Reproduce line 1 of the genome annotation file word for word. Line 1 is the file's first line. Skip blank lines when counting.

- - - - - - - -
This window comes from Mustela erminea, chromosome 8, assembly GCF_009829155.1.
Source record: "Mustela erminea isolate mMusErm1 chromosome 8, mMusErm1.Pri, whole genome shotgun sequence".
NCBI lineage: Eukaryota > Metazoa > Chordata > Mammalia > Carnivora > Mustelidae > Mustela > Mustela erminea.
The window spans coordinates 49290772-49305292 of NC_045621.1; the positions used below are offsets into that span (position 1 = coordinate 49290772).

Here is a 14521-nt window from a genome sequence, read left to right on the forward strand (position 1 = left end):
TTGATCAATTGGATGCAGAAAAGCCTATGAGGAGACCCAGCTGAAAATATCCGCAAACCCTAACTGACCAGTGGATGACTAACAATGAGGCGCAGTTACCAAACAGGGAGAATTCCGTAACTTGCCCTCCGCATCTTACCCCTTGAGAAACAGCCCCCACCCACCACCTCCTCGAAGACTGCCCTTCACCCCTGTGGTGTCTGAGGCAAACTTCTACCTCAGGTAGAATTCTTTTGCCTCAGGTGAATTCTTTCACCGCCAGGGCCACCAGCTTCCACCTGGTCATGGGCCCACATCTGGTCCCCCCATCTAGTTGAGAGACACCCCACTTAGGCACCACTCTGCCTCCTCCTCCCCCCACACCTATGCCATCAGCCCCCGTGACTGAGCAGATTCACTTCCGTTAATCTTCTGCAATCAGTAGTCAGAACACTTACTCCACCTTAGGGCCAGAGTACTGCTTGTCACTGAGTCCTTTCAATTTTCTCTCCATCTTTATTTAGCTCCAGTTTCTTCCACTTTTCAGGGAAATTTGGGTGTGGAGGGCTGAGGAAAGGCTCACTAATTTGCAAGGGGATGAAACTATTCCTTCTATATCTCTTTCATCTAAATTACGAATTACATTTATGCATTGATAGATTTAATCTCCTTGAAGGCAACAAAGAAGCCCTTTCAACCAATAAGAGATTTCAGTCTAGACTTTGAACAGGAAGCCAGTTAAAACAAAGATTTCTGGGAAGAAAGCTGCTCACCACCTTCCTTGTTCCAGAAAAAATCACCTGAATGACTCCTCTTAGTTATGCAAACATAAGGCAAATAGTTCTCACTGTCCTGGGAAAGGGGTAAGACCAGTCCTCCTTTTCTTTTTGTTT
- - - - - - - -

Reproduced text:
This window comes from Mustela erminea, chromosome 8, assembly GCF_009829155.1.